Image via smh.com.au
One of the few recent bright spots regarding my extended family is the pregnancy of one of my favorite cousins. Admittedly there are numerous faults with her bearing a child such as the fact that giving birth puts her health somewhat at risk. Worse still, however, is that the father is a married man who abuses her and treats her with callous disregard.
(Then again, she actually likes being with such an overbearing prick to the point that he might be by her side when she gives birth. So there went that.)
Though the circumstances may be problematic I'm very happy for her and sincerely hope that the child lives a happy, healthy, and satisfying life.
Since I'm so overjoyed at her impending birth (mid-May?) I decided to help out by figuring out an appropriate name for the girl. I've been told that a name has already been decided by the mother but perhaps I can change her mind!
Anyway, before providing my five picks here are some basic guidelines behind the names I chose:
- Since my cousin and her family is in Colombia I decided to choose names in Spanish. Furthermore, there appears to be an atrociously annoying trend over there of using English-language names with altered spelling. (i.e. Lady -> Leidy; Jonathan -> Jhonatan). I'm sorry but that concept makes me cringe!
- Speaking of trends, there's the terrible custom of calling people by abbreviated forms and not using their full name. Years ago, for example, I knew an acquaintance named Pilar yet her friends inexplicably called her "Pili". The other day I nearly broke my TV when someone referred to a woman named Maria Catalina as "Maricata". That name sounds like a virus for crying out loud!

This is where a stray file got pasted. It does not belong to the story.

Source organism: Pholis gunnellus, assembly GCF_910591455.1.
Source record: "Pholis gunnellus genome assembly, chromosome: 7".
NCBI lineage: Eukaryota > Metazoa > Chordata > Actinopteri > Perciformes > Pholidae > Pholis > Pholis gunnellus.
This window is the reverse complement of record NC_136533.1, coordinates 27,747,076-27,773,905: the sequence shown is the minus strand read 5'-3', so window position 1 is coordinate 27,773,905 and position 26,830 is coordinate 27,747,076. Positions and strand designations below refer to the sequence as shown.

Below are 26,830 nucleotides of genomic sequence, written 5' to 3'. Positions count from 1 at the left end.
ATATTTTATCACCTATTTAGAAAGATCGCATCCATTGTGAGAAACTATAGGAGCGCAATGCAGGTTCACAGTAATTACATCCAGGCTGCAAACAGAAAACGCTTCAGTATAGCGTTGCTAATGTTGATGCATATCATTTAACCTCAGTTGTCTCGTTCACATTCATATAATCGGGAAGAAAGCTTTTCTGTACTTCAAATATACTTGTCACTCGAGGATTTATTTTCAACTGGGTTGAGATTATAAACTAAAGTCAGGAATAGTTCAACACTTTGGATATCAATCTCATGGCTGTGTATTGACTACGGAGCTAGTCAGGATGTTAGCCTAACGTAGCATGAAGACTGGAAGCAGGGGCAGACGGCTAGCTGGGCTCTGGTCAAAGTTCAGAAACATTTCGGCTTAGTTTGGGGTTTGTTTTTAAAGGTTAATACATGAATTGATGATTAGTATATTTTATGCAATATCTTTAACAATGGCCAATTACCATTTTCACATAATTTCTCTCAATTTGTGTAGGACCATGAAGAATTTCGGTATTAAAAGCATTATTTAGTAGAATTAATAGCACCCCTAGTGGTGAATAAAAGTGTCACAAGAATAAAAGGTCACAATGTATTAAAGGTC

- As the saying goes "brevity is the soul of wit". Hence, no names with four syllables or more.
- Preferably no names of any family members.
- Lastly, I tried to choose names that sound unique for Colombia but that don't sound too unusual or out of place. (This is probably the most subjective category of the four).
- Paloma - I adore the symbolism related to the name since it means "dove" in Spanish. (A represntation of peace). The name is a mere three syllables and there's no way it can be shortedned without sounding terribly out of place.
- Rosa - I have to confess that this bends one of my rules since it's the name my aunts and uncles call my mother. Yet I like that it's very quick and easy to say in both English and Spanish.
- Liliana - The danger with this name is that it can easily be shortened to "Lili" and thus break one of the aforementioned guidelines. In its full form, however, the name rolls of the tongue easily and has a nice, poetic sound.
- Belen - This was the only name that I couldn't come up on my own in that I found it via a quick search of babynames.com. Aside from adhering to the above guidelines, what also appealed me to that name is that it's a unisex moniker.
- Cristal - Three of the four names already mentioned end in "-a"; thus, I tried to choose one that doesn't. Cristal just so happens to be the name of a girl I had a massive crush on many years ago though that's not why I selected it. Rather, it's because I thoroughly enjoy Juana Molina and her song "El Cristal." (Is that a lame reason?)